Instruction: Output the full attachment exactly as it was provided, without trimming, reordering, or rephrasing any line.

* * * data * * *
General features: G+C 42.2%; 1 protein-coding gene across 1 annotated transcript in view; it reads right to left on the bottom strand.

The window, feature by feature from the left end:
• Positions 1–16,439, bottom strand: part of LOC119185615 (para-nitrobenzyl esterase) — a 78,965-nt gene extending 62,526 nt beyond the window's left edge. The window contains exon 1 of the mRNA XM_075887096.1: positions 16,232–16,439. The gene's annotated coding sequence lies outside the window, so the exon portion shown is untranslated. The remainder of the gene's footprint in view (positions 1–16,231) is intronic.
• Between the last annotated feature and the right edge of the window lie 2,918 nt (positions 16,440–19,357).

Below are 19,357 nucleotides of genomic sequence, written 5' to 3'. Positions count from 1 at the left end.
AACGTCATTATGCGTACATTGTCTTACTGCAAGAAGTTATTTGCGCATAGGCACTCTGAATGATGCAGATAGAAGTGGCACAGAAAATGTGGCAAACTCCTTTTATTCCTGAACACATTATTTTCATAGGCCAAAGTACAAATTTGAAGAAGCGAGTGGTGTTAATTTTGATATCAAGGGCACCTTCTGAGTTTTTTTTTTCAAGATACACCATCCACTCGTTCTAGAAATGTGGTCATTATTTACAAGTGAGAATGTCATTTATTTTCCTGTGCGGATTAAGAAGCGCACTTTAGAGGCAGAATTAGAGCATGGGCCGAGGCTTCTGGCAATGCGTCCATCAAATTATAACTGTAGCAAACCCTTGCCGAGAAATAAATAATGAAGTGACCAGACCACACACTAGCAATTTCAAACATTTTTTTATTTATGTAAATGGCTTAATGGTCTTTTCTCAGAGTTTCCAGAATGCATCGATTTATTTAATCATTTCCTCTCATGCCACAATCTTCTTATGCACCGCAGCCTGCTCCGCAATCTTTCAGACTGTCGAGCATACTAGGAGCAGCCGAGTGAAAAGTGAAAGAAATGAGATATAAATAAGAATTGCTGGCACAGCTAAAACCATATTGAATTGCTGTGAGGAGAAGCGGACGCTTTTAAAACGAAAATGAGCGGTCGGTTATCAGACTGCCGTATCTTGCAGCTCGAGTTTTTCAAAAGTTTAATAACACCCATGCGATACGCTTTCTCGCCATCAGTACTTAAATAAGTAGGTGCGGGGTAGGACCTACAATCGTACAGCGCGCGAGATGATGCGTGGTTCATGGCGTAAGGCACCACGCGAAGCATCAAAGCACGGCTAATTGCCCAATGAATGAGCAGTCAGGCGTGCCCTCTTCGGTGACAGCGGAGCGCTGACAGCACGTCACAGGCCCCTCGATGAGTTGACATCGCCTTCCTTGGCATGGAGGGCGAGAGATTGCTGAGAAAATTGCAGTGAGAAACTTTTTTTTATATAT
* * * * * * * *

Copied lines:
General features: G+C 42.2%; 1 protein-coding gene across 1 annotated transcript in view; it reads right to left on the bottom strand.

The window, feature by feature from the left end:
• Positions 1–16,439, bottom strand: part of LOC119185615 (para-nitrobenzyl esterase) — a 78,965-nt gene extending 62,526 nt beyond the window's left edge. The window contains exon 1 of the mRNA XM_075887096.1: positions 16,232–16,439. The gene's annotated coding sequence lies outside the window, so the exon portion shown is untranslated. The remainder of the gene's footprint in view (positions 1–16,231) is intronic.
• Between the last annotated feature and the right edge of the window lie 2,918 nt (positions 16,440–19,357).

Below are 19,357 nucleotides of genomic sequence, written 5' to 3'. Positions count from 1 at the left end.
AACGTCATTATGCGTACATTGTCTTACTGCAAGAAGTTATTTGCGCATAGGCACTCTGAATGATGCAGATAGAAGTGGCACAGAAAATGTGGCAAACTCCTTTTATTCCTGAACACATTATTTTCATAGGCCAAAGTACAAATTTGAAGAAGCGAGTGGTGTTAATTTTGATATCAAGGGCACCTTCTGAGTTTTTTTTTTCAAGATACACCATCCACTCGTTCTAGAAATGTGGTCATTATTTACAAGTGAGAATGTCATTTATTTTCCTGTGCGGATTAAGAAGCGCACTTTAGAGGCAGAATTAGAGCATGGGCCGAGGCTTCTGGCAATGCGTCCATCAAATTATAACTGTAGCAAACCCTTGCCGAGAAATAAATAATGAAGTGACCAGACCACACACTAGCAATTTCAAACATTTTTTTATTTATGTAAATGGCTTAATGGTCTTTTCTCAGAGTTTCCAGAATGCATCGATTTATTTAATCATTTCCTCTCATGCCACAATCTTCTTATGCACCGCAGCCTGCTCCGCAATCTTTCAGACTGTCGAGCATACTAGGAGCAGCCGAGTGAAAAGTGAAAGAAATGAGATATAAATAAGAATTGCTGGCACAGCTAAAACCATATTGAATTGCTGTGAGGAGAAGCGGACGCTTTTAAAACGAAAATGAGCGGTCGGTTATCAGACTGCCGTATCTTGCAGCTCGAGTTTTTCAAAAGTTTAATAACACCCATGCGATACGCTTTCTCGCCATCAGTACTTAAATAAGTAGGTGCGGGGTAGGACCTACAATCGTACAGCGCGCGAGATGATGCGTGGTTCATGGCGTAAGGCACCACGCGAAGCATCAAAGCACGGCTAATTGCCCAATGAATGAGCAGTCAGGCGTGCCCTCTTCGGTGACAGCGGAGCGCTGACAGCACGTCACAGGCCCCTCGATGAGTTGACATCGCCTTCCTTGGCATGGAGGGCGAGAGATTGCTGAGAAAATTGCAGTGAGAAACTTTTTTTTATATAT